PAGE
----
Colorado, Gunnison and Rio Grande Rivers
Past studies show that giant stoneflies, a large aquatic invertebrate, serve as a primary food source for trout in Colorado rivers where they occur. Their large and synchronous emergence produces some of the best fishing of the year and is eagerly anticipated by many anglers. The species' high densities and large size also make them important in the flow of energy and nutrients between aquatic and riparian systems. Although giant stoneflies can exist at extremely high numbers in certain locations, the density and range of this species has decreased in some places —most likely in association with changes in stream flows and physical aquatic habitat.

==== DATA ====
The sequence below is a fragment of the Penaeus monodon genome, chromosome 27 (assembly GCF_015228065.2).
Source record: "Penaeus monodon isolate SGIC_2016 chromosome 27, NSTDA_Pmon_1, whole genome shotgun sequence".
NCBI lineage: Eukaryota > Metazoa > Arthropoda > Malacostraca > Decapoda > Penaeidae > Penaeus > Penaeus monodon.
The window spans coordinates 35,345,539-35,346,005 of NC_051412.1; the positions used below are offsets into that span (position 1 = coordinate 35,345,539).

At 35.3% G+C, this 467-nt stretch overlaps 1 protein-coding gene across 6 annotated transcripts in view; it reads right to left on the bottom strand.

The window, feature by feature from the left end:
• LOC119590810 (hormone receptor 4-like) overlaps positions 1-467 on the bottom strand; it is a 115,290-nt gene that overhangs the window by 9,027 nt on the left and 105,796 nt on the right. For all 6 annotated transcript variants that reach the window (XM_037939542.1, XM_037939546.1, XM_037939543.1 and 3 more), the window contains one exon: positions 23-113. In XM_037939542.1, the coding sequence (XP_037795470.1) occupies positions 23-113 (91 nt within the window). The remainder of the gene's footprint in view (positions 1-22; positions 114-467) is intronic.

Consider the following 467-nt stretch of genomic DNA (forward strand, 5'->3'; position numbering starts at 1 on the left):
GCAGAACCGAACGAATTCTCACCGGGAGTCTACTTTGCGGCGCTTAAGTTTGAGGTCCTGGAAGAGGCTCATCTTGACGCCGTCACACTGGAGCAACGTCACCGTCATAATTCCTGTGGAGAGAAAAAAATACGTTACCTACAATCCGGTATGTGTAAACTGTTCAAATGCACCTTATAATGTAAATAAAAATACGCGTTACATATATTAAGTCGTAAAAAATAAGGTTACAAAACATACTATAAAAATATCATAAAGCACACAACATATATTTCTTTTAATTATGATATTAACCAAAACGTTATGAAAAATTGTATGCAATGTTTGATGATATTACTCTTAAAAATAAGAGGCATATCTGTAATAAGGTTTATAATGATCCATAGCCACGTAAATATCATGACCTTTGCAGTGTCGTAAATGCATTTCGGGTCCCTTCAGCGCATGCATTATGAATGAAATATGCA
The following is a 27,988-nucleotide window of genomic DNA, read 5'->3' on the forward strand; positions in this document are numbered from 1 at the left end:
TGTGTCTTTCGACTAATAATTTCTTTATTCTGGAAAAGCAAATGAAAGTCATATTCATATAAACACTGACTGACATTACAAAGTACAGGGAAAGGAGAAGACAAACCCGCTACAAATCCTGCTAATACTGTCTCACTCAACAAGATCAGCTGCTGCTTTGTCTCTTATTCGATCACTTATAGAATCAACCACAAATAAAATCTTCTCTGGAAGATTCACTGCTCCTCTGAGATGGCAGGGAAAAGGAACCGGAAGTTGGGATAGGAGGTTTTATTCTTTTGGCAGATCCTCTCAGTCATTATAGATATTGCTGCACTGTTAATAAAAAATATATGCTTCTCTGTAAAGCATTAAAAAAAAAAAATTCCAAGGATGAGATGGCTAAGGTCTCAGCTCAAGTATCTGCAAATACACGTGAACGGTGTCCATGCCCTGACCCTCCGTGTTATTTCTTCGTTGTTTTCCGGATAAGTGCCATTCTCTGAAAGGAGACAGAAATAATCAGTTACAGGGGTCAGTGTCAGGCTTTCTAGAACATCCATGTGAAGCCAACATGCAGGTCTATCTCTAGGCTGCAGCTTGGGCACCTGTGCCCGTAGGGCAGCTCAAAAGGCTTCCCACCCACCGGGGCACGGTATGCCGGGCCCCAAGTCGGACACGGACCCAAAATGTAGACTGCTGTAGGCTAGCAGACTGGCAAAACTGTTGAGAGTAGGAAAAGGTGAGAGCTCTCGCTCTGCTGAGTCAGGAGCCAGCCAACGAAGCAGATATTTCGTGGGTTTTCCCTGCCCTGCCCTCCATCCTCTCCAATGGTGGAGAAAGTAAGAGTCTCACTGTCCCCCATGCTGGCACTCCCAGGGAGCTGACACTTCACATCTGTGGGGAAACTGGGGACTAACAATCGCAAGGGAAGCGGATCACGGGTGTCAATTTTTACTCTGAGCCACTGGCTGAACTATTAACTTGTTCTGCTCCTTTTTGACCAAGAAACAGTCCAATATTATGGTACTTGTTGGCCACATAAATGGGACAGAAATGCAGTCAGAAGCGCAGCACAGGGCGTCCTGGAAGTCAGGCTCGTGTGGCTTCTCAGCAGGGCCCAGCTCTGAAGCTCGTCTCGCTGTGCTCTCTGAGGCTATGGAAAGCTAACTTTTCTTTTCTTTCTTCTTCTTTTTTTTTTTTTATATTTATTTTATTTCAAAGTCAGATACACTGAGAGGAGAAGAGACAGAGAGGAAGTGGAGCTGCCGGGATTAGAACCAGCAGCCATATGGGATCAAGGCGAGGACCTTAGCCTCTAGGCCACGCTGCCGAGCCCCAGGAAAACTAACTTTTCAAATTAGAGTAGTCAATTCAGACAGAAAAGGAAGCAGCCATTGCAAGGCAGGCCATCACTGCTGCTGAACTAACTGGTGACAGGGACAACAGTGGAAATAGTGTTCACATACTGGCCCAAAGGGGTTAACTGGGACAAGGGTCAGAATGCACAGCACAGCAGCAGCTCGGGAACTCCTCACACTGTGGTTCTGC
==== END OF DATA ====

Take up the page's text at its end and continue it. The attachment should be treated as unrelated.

Therefore, CPW researchers are working to determine the influence of physical habitat conditions on giant stonefly density in an effort to identify limiting factors and reasons for the species' decline. To do so, researchers will compare the habitat and ecological characteristics of various study sites with differing giant stonefly densities in rivers where they are currently plentiful and areas where their numbers are reduced.
The results of this study will be used to inform management and restoration activities, as well as to identify sites for giant stonefly re-introductions. By maintaining and restoring giant stonefly populations, wildlife managers can protect an important part of native aquatic ecosystems and improve river fisheries for Colorado's anglers.